The decision in Menz v Wagga Wagga Show Society confirms the Courts application of the provisions of the Civil Liability Act 2002 in relation to the conduct of recreational activities.
The effect of this decision is that any person who might be injured in participating in a dangerous recreational activity has no entitlement to damages even if the injury is caused by the negligence of the organisation conducting the event, including a failure to follow its own rules.
It has become clear that the interpretation of a dangerous recreational activity is being widely applied and could incorporate activities including common recreational activities such as bike riding, motorbike riding, horse riding, riding for the disabled, football, netball, water skiing and similar such activities.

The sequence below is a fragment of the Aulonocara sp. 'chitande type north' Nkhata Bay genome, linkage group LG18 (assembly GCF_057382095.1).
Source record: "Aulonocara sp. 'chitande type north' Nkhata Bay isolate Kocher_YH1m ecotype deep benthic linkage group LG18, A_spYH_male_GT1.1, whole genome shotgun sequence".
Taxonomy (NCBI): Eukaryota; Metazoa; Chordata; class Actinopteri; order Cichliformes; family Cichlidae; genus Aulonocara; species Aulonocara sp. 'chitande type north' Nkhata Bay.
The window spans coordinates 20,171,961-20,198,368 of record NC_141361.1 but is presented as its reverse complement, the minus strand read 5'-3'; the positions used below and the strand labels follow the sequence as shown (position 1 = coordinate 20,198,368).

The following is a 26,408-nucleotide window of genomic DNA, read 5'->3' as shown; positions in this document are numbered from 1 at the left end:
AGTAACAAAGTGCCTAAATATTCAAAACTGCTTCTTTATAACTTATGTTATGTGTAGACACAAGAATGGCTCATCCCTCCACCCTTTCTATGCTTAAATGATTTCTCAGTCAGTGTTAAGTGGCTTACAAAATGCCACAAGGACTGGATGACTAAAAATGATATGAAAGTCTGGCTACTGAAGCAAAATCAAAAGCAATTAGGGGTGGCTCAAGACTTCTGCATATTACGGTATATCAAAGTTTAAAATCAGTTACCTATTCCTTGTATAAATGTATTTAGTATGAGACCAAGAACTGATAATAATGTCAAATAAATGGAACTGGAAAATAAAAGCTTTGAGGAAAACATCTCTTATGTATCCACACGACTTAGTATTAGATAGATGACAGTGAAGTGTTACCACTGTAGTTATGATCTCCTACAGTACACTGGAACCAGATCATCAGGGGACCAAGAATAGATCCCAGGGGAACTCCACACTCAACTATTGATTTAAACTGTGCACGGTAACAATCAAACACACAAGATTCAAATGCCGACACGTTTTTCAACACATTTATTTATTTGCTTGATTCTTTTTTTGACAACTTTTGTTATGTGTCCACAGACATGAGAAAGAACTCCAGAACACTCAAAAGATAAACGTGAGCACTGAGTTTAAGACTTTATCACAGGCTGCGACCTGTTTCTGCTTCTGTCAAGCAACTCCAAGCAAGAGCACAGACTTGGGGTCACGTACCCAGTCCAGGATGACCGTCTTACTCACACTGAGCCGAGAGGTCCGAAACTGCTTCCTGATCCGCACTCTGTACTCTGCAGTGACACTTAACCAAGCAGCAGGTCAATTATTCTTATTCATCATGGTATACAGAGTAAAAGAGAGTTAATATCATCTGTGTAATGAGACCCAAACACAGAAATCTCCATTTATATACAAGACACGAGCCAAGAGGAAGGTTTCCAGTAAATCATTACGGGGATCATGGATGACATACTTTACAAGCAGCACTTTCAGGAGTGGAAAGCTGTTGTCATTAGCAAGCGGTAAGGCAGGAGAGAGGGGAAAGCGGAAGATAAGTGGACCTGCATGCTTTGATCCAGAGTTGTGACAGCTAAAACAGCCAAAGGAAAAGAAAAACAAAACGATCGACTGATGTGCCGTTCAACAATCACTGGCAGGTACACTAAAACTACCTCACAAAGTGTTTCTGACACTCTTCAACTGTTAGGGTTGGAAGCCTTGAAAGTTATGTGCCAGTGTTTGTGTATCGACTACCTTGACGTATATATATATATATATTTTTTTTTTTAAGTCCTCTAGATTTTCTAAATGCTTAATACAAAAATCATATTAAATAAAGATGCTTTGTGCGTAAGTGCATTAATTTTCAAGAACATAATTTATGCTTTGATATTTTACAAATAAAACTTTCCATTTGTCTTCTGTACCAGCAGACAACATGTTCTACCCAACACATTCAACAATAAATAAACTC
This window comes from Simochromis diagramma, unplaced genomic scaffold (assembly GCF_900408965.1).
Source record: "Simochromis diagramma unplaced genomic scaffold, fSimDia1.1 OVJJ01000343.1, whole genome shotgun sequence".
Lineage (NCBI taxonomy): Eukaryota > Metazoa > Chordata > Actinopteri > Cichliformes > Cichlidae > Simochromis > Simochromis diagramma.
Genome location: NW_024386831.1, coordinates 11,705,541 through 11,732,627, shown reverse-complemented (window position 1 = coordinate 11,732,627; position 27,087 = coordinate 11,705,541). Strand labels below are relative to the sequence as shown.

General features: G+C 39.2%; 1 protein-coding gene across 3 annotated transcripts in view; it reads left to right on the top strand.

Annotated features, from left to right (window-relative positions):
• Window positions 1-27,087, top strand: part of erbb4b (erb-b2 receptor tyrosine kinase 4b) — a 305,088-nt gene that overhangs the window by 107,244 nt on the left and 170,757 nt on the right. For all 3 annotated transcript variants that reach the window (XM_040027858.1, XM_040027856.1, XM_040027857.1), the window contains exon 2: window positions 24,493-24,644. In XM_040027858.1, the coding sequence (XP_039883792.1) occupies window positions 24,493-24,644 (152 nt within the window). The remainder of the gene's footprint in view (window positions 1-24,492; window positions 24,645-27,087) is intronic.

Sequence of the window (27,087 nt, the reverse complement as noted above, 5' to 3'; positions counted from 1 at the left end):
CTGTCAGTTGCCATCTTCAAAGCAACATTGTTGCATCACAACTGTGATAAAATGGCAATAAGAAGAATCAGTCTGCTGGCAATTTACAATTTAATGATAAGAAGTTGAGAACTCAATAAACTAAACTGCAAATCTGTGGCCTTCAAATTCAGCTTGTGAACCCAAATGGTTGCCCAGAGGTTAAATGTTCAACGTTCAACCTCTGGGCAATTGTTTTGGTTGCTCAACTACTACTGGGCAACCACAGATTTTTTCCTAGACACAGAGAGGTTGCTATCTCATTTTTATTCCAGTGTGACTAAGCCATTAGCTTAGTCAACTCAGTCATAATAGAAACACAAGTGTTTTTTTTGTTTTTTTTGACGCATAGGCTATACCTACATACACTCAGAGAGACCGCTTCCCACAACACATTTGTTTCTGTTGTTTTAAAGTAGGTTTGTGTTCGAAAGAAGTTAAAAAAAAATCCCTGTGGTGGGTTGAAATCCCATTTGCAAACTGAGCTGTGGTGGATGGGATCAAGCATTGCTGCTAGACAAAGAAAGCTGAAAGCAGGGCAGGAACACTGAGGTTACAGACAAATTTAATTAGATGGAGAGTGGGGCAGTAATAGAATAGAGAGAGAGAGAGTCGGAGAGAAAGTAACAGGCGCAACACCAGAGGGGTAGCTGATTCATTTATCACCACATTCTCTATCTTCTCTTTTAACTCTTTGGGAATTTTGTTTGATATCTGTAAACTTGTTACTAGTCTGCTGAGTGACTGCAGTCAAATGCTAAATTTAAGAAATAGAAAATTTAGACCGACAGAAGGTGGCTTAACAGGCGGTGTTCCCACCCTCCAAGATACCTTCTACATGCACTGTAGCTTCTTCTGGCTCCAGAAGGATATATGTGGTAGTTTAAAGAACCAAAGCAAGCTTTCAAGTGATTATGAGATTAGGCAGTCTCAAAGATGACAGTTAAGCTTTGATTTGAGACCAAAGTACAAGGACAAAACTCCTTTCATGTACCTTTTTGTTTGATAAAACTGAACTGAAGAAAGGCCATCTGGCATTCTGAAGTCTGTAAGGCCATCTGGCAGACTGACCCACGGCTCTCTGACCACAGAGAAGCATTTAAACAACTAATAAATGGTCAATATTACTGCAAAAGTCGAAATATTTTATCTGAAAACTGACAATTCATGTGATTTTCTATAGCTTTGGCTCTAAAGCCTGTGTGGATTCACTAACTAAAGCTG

This decision sends a clear message to participants in recreational activities that they ought obtain their own personal injury insurance including income protection insurance.
In effect, a participant in a recreational activity will have no entitlement to damages from the insurer of the organising committee in almost all circumstances. The effect of this position is that there is no incentive for organisers of recreational activities to be vigilant regarding the application of proper precautionary measures which one might expect during the conduct of such an activity.
The legislative changes which have led to this position were as a consequence of significant agitation by insurance companies to the government. Such insurers are now in a position where they continue to collect premiums in respect of public liability insurance relating to the conduct of such events and have little or no liability for any claim that might arise.
These recent decisions make it clear that the government ought urgently revisit this issue to protect community members who may be injured through no fault of their own whilst engaging in a recreational activity.